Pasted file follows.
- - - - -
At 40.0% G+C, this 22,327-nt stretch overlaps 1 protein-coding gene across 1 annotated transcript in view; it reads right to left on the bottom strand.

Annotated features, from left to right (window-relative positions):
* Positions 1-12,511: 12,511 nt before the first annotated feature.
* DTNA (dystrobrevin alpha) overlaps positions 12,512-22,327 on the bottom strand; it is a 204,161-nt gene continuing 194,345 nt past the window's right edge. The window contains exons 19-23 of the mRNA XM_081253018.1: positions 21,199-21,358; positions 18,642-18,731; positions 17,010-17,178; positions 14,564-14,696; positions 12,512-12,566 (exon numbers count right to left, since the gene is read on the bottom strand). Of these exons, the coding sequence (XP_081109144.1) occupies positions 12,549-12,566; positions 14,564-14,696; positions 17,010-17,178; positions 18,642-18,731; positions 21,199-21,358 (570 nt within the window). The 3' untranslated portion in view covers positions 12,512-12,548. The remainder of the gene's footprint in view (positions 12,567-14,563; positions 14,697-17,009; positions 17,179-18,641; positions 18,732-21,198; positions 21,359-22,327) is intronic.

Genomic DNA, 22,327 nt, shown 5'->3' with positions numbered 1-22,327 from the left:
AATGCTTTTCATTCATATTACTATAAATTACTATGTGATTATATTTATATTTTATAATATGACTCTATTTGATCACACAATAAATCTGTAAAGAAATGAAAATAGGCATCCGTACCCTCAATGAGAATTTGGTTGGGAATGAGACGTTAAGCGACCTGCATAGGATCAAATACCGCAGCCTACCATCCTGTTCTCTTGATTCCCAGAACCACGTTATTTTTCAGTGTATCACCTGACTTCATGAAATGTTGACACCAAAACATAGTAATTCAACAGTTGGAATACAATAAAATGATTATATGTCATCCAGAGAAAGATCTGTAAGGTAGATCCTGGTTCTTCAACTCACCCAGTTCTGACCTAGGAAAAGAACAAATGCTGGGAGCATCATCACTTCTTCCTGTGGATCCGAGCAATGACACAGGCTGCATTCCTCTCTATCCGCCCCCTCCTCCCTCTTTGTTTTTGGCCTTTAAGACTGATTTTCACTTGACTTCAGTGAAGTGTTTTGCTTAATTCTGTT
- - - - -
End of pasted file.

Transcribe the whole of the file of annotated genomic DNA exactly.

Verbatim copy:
At 40.0% G+C, this 22,327-nt stretch overlaps 1 protein-coding gene across 1 annotated transcript in view; it reads right to left on the bottom strand.

Annotated features, from left to right (window-relative positions):
* Positions 1-12,511: 12,511 nt before the first annotated feature.
* DTNA (dystrobrevin alpha) overlaps positions 12,512-22,327 on the bottom strand; it is a 204,161-nt gene continuing 194,345 nt past the window's right edge. The window contains exons 19-23 of the mRNA XM_081253018.1: positions 21,199-21,358; positions 18,642-18,731; positions 17,010-17,178; positions 14,564-14,696; positions 12,512-12,566 (exon numbers count right to left, since the gene is read on the bottom strand). Of these exons, the coding sequence (XP_081109144.1) occupies positions 12,549-12,566; positions 14,564-14,696; positions 17,010-17,178; positions 18,642-18,731; positions 21,199-21,358 (570 nt within the window). The 3' untranslated portion in view covers positions 12,512-12,548. The remainder of the gene's footprint in view (positions 12,567-14,563; positions 14,697-17,009; positions 17,179-18,641; positions 18,732-21,198; positions 21,359-22,327) is intronic.

Genomic DNA, 22,327 nt, shown 5'->3' with positions numbered 1-22,327 from the left:
AATGCTTTTCATTCATATTACTATAAATTACTATGTGATTATATTTATATTTTATAATATGACTCTATTTGATCACACAATAAATCTGTAAAGAAATGAAAATAGGCATCCGTACCCTCAATGAGAATTTGGTTGGGAATGAGACGTTAAGCGACCTGCATAGGATCAAATACCGCAGCCTACCATCCTGTTCTCTTGATTCCCAGAACCACGTTATTTTTCAGTGTATCACCTGACTTCATGAAATGTTGACACCAAAACATAGTAATTCAACAGTTGGAATACAATAAAATGATTATATGTCATCCAGAGAAAGATCTGTAAGGTAGATCCTGGTTCTTCAACTCACCCAGTTCTGACCTAGGAAAAGAACAAATGCTGGGAGCATCATCACTTCTTCCTGTGGATCCGAGCAATGACACAGGCTGCATTCCTCTCTATCCGCCCCCTCCTCCCTCTTTGTTTTTGGCCTTTAAGACTGATTTTCACTTGACTTCAGTGAAGTGTTTTGCTTAATTCTGTT